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CD-724 Research Design and Statistics

Building a Search Strategy

You can save yourself some time and frustration if you plan your search strategy before you start looking for articles. It's like having a shopping list before going to the grocery store. Of course you may be fuzzy on some of these items to begin with, and that's OK. You can refine your search strategy as you go.

You may also want to keep a record of your search strategy (and the decision making that went into it), because having a record of what, where, and how you searched can help you replicate your search later or make modifications to improve your results.

What's in a search strategy?

  • A focused question, possibly in the PICO(T) format.
  • Search terms (consider both keywords and subject headings)
  • An idea about the types of evidence you are looking for (e.g. statistics, original research, personal experiences, etc.)
  • Where you'll search for that evidence - databases, search engines, individual websites, etc.
  • Filters/Limits you'll apply to your search
  • Inclusion/Exclusion Criteria - how you'll decide which articles, etc. you'll cite

For more about all of these elements, look at the boxes below and in the blue tabs on the left. 

Guiding Questions

If you're in the early stages of your project, you may not have a lot of firm answers to all of the search strategy elements. That means you're still in the exploratory phase. Here are some questions that could help you figure out where to go next.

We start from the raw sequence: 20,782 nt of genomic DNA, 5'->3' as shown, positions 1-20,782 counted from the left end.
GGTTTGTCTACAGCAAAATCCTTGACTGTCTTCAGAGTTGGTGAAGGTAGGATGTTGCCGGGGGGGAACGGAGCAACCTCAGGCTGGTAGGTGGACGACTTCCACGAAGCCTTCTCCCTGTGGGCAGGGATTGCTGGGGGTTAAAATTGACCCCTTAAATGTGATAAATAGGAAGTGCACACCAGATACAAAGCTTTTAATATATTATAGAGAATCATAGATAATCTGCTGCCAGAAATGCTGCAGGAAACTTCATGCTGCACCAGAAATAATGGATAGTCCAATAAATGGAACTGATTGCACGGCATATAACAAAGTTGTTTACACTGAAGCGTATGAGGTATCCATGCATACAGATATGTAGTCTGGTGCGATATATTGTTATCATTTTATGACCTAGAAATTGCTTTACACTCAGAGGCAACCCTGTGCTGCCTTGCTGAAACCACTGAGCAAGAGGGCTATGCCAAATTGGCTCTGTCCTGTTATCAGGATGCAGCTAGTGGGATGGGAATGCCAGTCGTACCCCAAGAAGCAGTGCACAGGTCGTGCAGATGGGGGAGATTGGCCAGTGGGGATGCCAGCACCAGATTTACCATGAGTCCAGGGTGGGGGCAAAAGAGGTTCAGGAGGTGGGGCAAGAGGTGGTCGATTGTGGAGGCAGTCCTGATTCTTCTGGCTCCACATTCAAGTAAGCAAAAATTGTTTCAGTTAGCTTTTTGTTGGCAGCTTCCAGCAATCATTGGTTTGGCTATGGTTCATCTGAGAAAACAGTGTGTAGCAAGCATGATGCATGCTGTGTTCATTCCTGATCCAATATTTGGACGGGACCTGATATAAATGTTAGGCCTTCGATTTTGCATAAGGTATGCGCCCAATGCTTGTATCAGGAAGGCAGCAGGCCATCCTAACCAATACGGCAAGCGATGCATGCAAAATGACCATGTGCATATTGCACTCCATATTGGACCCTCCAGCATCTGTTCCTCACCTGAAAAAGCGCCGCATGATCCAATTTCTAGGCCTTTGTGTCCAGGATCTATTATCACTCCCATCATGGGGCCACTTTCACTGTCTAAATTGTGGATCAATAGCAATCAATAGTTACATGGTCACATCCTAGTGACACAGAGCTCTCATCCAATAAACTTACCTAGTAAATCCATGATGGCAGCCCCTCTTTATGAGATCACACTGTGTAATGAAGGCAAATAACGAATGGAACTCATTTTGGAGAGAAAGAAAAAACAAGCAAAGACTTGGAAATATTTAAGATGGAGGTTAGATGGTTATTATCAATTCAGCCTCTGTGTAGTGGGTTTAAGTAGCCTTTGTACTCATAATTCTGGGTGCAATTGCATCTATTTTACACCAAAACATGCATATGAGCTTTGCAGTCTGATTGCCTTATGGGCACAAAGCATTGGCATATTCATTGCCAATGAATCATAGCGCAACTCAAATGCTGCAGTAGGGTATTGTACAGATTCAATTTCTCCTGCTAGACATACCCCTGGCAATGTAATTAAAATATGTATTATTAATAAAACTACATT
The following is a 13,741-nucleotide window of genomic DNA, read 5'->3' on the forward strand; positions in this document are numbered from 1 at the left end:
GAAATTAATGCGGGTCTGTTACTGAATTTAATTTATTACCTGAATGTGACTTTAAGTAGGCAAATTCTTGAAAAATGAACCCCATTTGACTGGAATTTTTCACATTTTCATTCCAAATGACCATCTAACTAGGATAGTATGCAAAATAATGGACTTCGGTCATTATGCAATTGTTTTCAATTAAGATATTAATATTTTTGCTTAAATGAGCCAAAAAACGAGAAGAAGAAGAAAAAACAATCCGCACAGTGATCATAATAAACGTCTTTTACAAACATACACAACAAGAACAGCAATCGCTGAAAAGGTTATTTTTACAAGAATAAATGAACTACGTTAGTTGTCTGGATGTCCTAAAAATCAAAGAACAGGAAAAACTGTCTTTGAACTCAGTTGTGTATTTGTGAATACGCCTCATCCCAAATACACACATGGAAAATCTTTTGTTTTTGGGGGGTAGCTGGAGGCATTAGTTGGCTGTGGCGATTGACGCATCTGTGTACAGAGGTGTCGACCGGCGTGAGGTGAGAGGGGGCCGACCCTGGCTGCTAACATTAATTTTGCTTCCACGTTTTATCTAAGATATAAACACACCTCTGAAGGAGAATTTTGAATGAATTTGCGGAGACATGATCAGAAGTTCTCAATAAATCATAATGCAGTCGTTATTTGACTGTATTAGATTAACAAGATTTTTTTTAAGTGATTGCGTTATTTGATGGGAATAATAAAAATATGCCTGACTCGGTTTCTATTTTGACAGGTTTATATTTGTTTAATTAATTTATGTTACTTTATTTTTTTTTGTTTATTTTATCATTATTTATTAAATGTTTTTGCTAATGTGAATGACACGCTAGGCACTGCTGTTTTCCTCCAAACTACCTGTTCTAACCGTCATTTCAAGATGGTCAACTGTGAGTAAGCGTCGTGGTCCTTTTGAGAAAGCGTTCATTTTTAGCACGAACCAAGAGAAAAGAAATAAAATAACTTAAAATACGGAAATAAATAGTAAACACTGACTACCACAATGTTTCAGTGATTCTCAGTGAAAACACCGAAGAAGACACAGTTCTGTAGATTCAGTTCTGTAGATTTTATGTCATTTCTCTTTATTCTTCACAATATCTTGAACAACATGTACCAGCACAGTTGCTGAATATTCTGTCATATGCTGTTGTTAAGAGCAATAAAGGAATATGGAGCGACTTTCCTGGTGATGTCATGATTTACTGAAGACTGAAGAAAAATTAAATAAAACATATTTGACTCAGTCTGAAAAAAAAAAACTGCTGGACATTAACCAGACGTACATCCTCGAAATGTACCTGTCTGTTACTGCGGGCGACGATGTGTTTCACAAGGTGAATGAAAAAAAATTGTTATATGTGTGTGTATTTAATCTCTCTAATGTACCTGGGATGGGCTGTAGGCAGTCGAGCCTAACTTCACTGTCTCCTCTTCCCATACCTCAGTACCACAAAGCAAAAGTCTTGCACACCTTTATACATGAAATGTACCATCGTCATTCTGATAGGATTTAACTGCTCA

1. Are you familiar enough with your general topic to know what the important issues are?
    1. No? You may need to do more background reading. Try starting with sources like your textbook, the ASHA (or similar) website, or a knowledgeable faculty member. A quick, general search in the database could also be helpful to get a sense of the kinds of articles being published.
    2. Yes? You're ready to move onto the next question.
  2. What kinds of information are you looking for?
    1. Research? Expert opinion? Population data? Theory? Tests/Measures? - It may be a combination, but your answer could very well influence where you look.
    2. Do you need information about interventions? Diagnostic tools? Prognosis? That decision may shape the kinds of words you use to search for your topic.
    3. Another way to post this question: What would you perfect article look like? What topics would it include? 
  3. What kinds of information do you not want to find? This information can help you narrow your search terms and help you start thinking about how you will pick and choose among the articles you see.